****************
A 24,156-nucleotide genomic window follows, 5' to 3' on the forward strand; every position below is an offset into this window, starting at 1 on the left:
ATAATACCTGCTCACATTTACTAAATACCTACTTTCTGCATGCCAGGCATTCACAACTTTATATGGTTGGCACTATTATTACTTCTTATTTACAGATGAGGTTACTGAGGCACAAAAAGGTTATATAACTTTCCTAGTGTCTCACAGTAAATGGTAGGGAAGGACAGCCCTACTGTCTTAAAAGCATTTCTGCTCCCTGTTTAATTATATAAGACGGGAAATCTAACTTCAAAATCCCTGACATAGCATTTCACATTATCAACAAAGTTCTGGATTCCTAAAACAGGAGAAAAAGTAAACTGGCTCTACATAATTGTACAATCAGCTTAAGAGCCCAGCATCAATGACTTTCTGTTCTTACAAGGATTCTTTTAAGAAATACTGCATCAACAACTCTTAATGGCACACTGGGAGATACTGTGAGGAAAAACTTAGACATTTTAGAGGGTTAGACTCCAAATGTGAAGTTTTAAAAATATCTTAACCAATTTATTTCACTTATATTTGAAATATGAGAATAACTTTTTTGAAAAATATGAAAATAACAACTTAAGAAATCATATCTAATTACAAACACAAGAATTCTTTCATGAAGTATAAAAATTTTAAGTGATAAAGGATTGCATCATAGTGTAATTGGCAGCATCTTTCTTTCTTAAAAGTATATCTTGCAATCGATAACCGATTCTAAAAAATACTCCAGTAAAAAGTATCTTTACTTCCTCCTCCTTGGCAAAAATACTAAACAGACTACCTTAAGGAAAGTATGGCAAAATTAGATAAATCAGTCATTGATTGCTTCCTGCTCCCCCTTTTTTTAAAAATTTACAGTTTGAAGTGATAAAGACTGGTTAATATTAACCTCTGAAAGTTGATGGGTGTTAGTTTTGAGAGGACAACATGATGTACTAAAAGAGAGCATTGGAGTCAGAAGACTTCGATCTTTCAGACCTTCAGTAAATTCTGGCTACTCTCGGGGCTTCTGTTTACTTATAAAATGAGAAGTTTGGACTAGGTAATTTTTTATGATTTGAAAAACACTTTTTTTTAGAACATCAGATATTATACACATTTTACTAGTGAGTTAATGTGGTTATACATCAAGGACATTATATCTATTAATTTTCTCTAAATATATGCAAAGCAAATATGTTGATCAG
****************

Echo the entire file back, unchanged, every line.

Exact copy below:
A 24,156-nucleotide genomic window follows, 5' to 3' on the forward strand; every position below is an offset into this window, starting at 1 on the left:
ATAATACCTGCTCACATTTACTAAATACCTACTTTCTGCATGCCAGGCATTCACAACTTTATATGGTTGGCACTATTATTACTTCTTATTTACAGATGAGGTTACTGAGGCACAAAAAGGTTATATAACTTTCCTAGTGTCTCACAGTAAATGGTAGGGAAGGACAGCCCTACTGTCTTAAAAGCATTTCTGCTCCCTGTTTAATTATATAAGACGGGAAATCTAACTTCAAAATCCCTGACATAGCATTTCACATTATCAACAAAGTTCTGGATTCCTAAAACAGGAGAAAAAGTAAACTGGCTCTACATAATTGTACAATCAGCTTAAGAGCCCAGCATCAATGACTTTCTGTTCTTACAAGGATTCTTTTAAGAAATACTGCATCAACAACTCTTAATGGCACACTGGGAGATACTGTGAGGAAAAACTTAGACATTTTAGAGGGTTAGACTCCAAATGTGAAGTTTTAAAAATATCTTAACCAATTTATTTCACTTATATTTGAAATATGAGAATAACTTTTTTGAAAAATATGAAAATAACAACTTAAGAAATCATATCTAATTACAAACACAAGAATTCTTTCATGAAGTATAAAAATTTTAAGTGATAAAGGATTGCATCATAGTGTAATTGGCAGCATCTTTCTTTCTTAAAAGTATATCTTGCAATCGATAACCGATTCTAAAAAATACTCCAGTAAAAAGTATCTTTACTTCCTCCTCCTTGGCAAAAATACTAAACAGACTACCTTAAGGAAAGTATGGCAAAATTAGATAAATCAGTCATTGATTGCTTCCTGCTCCCCCTTTTTTTAAAAATTTACAGTTTGAAGTGATAAAGACTGGTTAATATTAACCTCTGAAAGTTGATGGGTGTTAGTTTTGAGAGGACAACATGATGTACTAAAAGAGAGCATTGGAGTCAGAAGACTTCGATCTTTCAGACCTTCAGTAAATTCTGGCTACTCTCGGGGCTTCTGTTTACTTATAAAATGAGAAGTTTGGACTAGGTAATTTTTTATGATTTGAAAAACACTTTTTTTTAGAACATCAGATATTATACACATTTTACTAGTGAGTTAATGTGGTTATACATCAAGGACATTATATCTATTAATTTTCTCTAAATATATGCAAAGCAAATATGTTGATCAG